It's long past my bedtime, though my brain is all wired up. I've resorted to the usual techniques of taking a couple of kava kava capsules and meditating. I'm still settling down, but I discovered in the process of meditating that I have been very busy and moving very fast these past few weeks, and not stopping to breathe as I should. Curiously I'm still in touch with my body, but I wonder if this is related to my sudden ability to train four or five days a week for a month: to do that, I need to inhabit my body and keep in touch with everything, keep it all relaxed and healing--but that itself can become an escape from stillness. Being human is silly.
I fixed my aikido, give or take. Last week I was frustrated and wound up, trying to get ready for my test in June and not being able to get the feel of things. My uke (person training me who will take falls on the test) went out of town, and I realized I was feeling burned out and I wasn't having fun. So I said to myself, "screw the test, I want aikido to be fun again". I took two days off, came back and didn't worry about technique. It mostly worked: I've had a hard time doing the techniques demonstrated in class, but when those don't work, I do something else, and that's an important part of composure and bearing and keeping your mind free and flexible to adapt to changing situations--in real-life physical conflict, a person attacking you will be unpredictable, and/or he may have friends with him that you didn't see the first time. That kind of relaxation allows aikido to happen, lets it start to be more than the bare mechanics of what your hands and feet are doing. So I have some of that back, as long as I laugh and have fun and don't really care about the test.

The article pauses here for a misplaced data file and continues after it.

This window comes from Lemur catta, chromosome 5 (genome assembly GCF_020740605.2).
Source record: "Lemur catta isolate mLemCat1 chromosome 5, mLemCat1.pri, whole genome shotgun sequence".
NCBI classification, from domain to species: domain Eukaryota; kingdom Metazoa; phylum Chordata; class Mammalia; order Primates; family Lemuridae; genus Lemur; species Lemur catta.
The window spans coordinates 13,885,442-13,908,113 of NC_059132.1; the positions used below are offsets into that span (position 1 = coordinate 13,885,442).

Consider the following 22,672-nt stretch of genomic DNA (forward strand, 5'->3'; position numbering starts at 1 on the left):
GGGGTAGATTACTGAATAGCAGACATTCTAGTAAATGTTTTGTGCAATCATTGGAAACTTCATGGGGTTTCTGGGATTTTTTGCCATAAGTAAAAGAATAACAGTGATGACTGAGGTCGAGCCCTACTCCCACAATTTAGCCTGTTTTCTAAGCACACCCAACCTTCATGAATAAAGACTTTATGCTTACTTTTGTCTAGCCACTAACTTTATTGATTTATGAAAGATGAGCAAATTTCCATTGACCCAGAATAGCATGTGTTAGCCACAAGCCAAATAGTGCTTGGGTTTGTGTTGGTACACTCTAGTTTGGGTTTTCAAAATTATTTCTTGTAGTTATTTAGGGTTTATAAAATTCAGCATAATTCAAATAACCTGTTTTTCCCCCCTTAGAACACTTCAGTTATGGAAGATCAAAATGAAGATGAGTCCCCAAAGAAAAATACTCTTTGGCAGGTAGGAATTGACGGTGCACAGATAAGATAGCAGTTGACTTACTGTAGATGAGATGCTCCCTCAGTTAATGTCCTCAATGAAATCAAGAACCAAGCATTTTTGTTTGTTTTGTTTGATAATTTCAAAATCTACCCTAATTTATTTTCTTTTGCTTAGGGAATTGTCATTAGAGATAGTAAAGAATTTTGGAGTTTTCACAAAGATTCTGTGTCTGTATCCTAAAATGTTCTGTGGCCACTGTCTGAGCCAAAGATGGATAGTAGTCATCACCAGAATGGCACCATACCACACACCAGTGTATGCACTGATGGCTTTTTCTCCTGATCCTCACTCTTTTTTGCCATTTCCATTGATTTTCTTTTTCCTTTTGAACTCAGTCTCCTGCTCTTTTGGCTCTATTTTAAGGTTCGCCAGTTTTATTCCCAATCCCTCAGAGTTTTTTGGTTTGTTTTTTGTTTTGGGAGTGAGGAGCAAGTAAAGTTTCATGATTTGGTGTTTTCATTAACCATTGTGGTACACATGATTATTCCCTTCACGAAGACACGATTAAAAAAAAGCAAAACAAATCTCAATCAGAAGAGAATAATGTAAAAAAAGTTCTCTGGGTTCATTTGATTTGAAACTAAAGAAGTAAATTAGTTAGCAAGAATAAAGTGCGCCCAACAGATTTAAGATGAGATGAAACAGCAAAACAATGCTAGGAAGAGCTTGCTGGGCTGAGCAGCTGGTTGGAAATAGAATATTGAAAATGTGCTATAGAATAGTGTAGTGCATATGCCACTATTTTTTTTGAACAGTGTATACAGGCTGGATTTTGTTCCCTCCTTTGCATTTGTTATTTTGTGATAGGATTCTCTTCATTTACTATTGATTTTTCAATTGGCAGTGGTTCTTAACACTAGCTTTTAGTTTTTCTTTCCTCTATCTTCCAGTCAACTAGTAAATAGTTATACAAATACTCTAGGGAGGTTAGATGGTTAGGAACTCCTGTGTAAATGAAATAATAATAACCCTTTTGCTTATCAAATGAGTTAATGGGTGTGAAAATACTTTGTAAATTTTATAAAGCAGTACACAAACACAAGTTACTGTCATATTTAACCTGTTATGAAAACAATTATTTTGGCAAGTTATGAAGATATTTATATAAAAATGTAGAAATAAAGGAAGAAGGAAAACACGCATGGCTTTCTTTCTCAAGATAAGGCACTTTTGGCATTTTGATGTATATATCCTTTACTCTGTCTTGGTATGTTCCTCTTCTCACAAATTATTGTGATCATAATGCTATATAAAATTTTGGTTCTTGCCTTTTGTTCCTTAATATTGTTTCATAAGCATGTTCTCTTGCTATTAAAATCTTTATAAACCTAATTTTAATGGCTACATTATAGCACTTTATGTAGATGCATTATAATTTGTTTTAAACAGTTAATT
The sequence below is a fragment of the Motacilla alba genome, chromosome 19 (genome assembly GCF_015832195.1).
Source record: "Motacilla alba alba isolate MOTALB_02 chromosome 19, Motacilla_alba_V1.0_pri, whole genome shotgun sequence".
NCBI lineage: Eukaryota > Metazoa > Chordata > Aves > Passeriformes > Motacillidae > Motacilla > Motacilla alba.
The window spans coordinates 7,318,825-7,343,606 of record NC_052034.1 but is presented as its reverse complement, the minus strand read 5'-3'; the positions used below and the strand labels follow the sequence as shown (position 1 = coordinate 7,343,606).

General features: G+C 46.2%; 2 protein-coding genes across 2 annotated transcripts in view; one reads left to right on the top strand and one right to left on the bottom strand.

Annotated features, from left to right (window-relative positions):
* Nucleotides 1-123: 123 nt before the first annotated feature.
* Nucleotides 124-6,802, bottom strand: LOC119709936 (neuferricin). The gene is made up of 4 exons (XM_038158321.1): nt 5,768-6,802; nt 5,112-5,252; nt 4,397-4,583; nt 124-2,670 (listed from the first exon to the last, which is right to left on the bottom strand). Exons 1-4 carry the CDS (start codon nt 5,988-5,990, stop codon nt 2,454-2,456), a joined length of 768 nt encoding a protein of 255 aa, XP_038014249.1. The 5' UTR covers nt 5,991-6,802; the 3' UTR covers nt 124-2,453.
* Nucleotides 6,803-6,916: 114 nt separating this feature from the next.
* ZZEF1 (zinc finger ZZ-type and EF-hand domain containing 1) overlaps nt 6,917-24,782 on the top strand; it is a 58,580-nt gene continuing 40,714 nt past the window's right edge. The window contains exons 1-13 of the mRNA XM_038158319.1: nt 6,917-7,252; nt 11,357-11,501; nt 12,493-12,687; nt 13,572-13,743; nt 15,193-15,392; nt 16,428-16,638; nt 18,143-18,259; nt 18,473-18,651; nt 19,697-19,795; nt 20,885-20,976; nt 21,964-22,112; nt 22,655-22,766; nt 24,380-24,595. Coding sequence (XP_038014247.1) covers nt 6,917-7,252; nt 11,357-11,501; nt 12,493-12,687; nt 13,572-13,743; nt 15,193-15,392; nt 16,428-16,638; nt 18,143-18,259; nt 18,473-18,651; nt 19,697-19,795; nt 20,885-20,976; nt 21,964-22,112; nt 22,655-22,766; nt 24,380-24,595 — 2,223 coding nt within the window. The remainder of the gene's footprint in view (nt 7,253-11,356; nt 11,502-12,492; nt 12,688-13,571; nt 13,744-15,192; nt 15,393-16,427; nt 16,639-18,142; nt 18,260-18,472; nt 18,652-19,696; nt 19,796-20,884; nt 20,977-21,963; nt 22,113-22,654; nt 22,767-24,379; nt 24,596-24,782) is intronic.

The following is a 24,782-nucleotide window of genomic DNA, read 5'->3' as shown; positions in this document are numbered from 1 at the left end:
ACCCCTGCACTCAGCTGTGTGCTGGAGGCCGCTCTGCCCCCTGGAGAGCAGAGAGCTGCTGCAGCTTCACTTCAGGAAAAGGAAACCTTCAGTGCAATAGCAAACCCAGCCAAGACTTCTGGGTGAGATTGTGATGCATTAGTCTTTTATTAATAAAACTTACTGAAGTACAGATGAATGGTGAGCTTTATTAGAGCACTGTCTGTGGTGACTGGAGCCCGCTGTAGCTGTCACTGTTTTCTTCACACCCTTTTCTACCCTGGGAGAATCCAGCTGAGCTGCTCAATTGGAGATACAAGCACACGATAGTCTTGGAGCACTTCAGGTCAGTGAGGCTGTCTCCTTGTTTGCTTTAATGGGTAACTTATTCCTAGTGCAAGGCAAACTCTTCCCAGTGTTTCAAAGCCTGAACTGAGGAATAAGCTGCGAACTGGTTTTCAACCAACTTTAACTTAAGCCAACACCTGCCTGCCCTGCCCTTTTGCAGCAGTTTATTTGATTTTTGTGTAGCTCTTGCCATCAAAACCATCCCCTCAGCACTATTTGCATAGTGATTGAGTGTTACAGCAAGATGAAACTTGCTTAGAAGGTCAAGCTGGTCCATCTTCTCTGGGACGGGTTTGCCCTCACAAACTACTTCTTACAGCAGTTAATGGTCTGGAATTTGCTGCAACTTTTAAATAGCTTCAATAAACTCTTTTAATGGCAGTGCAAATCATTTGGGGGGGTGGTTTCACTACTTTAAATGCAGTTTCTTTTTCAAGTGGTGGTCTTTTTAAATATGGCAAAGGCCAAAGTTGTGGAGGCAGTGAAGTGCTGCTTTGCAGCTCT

I have a date of sorts on Sunday. Technically we're just meeting up to eat tapas and watch flamenco (turns out she loves flamenco, so that works out pretty well), but it's probably a date. Whether this is a wise idea given my previous decision that me and dating need a break from each other, I'm not at all sure; maybe my practice this time around is to not go crashing into a relationship. But, I sense she's a good and special kind of person, the sort worth getting to know under any friendly circumstances.
Our purpose, at my job, is what we call "conservation of net slack". This is tied to the three great virtues of the programmer: laziness, impatience, and hubris. We're not martyrs; the money's the same (probably even if it isn't), we'd much rather get paid for working 7 hours a day than for 12. Prior to my arrival, though, there was the misconception that one could simply work less and increase net slack, by cutting corners and doing things the "easiest" way. I have to put "easiest" in quotes because in reality that way is usually a naive judgement that doesn't take into account the fact that you're building things that are not thought-out, and sometime after today, you will face not only the additional effort of maintaining your crappy hastily-built thing, but also the effort of doing it over again when the crappy design finally fails. In our case we had some outright crises which cost some people a lot of sleep (though the company is old enough now that the people suffering from the crappy design are often not the people who created it). At any rate, badly-thought-out designs inevitably decrease net slack over time. So it's been fascinating to watch the ripple effect throughout the company and people realize: you can *invest* in net slack. A little bit of extra work right at the beginning will very quickly pay off in additional slack.
Ah, here comes the sleep.